I'm working at home, writing the draft press release to highlight our e-procurement activities. It's amazing how with a bit of effort you can make something that doesn't really have much substance sound impressive.
But I don't feel guilty- at the moment there are daily pieces in the FT with some company making a big deal of the fact they are doing something in the e-world. Usually I am sure there is little behind it, or like us, they are really at a very early stage of development. Many of these announcements are no more than statements of intent that someone is going to try and build an e-portal, catalogue or exchange. It is 90% hype, 10% reality at the moment.
I also think about how we can introduce some competition into the Redgrave process. We don't want to just hand it to Andersens if we do go ahead, but we haven't got time to go through the usual full tendering and negotiation process that purchasing would normally recommend. I come up with a more pragmatic approach, but one I hope will still enable us to look properly at some alternatives to AC.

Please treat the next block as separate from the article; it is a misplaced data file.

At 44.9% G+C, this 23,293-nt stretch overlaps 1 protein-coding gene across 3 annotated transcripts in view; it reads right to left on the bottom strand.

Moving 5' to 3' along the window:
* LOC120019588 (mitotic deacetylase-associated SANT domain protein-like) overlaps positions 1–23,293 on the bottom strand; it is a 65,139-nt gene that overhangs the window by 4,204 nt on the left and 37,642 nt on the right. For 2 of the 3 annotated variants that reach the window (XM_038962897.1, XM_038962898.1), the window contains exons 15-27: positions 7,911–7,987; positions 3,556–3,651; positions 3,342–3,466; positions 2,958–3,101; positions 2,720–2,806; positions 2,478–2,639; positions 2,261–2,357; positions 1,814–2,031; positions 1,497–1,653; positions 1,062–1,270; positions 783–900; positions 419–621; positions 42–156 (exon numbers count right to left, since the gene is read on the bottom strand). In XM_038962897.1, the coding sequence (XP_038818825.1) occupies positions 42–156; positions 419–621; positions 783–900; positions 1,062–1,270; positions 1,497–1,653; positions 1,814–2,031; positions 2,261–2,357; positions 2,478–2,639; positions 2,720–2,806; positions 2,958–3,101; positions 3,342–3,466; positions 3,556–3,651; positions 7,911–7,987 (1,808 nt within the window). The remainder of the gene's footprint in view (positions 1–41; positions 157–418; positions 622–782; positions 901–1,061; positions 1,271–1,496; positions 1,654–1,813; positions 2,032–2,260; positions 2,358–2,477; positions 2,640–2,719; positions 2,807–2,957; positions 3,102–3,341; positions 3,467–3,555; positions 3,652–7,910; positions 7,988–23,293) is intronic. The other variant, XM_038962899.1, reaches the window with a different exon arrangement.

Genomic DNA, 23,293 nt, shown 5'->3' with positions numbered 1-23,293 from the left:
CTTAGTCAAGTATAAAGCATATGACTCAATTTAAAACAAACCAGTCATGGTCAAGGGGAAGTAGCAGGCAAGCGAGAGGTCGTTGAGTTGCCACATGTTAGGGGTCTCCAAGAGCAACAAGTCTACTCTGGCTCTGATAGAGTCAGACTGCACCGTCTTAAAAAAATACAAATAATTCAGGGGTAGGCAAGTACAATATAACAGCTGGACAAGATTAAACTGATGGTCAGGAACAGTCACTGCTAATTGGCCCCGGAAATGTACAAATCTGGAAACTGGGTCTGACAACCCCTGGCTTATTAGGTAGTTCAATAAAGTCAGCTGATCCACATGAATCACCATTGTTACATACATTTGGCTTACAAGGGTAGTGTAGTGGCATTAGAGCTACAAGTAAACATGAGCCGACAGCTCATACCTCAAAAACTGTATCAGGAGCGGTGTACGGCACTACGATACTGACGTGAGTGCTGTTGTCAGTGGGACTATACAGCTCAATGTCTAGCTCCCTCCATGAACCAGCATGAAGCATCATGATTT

Bernard sends me a fax (for information) describing 30 "outstanding issues". One talks about "GHO (Group Head Office) phase two structure- relocation of service functions into Business Units".
I don't know what this means but I have my suspicions and I don't like it. Ron Sandler clearly thinks GHO is too big, and may want to cut it back to a smaller number of people focusing on strategy and governance. He would then put the parts of head office that are operational units (such as purchasing and property) into one of the businesses, probably Retail as it is the largest.
The problem with this philosophy is it is very difficult to play a true Group-wide role if you sit in one business- there is always mistrust from other businesses. You get inevitable conflicts of interest, and you can easily lose the leverage we have with suppliers when we can negotiate on behalf of the whole Group. I really don’t think I would want to stay at NW if this does happen.